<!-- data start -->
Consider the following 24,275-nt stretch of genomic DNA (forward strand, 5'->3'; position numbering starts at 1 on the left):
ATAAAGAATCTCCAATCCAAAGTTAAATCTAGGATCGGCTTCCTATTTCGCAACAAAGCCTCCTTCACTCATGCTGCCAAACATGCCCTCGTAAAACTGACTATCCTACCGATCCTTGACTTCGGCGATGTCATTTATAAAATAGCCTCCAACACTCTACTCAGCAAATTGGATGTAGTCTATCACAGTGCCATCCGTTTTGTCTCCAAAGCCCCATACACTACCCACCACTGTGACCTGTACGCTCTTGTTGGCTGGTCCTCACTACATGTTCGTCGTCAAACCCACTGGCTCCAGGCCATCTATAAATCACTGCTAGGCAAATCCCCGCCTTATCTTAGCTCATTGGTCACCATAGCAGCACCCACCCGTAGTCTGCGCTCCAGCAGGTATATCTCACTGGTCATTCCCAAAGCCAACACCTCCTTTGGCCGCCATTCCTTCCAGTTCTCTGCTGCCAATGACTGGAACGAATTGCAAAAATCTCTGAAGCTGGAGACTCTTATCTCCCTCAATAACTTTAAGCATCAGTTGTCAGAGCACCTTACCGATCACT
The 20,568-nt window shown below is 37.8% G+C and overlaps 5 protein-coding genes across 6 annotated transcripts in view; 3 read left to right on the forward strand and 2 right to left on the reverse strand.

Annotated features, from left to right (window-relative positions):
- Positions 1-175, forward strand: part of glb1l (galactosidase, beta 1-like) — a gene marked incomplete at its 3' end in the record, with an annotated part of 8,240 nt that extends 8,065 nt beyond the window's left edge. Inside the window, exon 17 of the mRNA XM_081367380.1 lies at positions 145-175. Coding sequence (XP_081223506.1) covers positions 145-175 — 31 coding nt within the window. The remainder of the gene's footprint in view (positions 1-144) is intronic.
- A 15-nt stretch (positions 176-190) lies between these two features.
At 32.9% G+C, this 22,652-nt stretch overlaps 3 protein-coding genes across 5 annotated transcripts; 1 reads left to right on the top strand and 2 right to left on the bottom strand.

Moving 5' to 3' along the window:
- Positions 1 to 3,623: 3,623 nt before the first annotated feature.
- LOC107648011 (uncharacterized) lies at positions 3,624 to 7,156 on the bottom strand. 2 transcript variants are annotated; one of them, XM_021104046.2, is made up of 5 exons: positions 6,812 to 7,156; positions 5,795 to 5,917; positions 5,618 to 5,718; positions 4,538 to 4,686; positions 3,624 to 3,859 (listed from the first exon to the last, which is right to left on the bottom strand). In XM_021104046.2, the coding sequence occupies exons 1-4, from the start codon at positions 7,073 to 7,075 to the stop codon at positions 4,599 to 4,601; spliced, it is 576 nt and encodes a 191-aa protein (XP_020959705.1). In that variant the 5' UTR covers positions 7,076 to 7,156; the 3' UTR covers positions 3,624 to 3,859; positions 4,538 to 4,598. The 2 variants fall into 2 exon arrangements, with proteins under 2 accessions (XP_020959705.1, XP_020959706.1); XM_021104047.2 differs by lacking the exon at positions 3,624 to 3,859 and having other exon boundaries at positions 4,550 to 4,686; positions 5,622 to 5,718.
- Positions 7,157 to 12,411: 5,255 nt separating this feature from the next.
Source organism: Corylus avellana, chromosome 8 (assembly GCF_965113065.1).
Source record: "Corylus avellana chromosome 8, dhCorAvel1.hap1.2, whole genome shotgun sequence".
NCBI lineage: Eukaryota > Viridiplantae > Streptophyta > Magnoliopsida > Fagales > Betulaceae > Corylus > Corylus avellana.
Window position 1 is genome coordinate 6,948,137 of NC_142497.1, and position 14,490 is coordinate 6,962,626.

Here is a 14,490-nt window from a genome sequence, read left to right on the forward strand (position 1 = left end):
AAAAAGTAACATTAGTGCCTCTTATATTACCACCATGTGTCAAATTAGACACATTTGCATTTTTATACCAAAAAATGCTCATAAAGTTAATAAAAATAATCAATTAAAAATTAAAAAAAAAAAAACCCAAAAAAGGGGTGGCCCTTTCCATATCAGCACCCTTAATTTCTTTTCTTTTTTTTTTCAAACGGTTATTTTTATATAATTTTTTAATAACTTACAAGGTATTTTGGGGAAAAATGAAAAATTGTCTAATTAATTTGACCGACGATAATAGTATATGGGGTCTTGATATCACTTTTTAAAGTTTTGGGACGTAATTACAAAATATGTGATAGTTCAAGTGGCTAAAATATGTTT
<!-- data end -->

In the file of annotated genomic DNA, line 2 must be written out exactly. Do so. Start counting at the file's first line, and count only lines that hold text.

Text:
ATAAAGAATCTCCAATCCAAAGTTAAATCTAGGATCGGCTTCCTATTTCGCAACAAAGCCTCCTTCACTCATGCTGCCAAACATGCCCTCGTAAAACTGACTATCCTACCGATCCTTGACTTCGGCGATGTCATTTATAAAATAGCCTCCAACACTCTACTCAGCAAATTGGATGTAGTCTATCACAGTGCCATCCGTTTTGTCTCCAAAGCCCCATACACTACCCACCACTGTGACCTGTACGCTCTTGTTGGCTGGTCCTCACTACATGTTCGTCGTCAAACCCACTGGCTCCAGGCCATCTATAAATCACTGCTAGGCAAATCCCCGCCTTATCTTAGCTCATTGGTCACCATAGCAGCACCCACCCGTAGTCTGCGCTCCAGCAGGTATATCTCACTGGTCATTCCCAAAGCCAACACCTCCTTTGGCCGCCATTCCTTCCAGTTCTCTGCTGCCAATGACTGGAACGAATTGCAAAAATCTCTGAAGCTGGAGACTCTTATCTCCCTCAATAACTTTAAGCATCAGTTGTCAGAGCACCTTACCGATCACT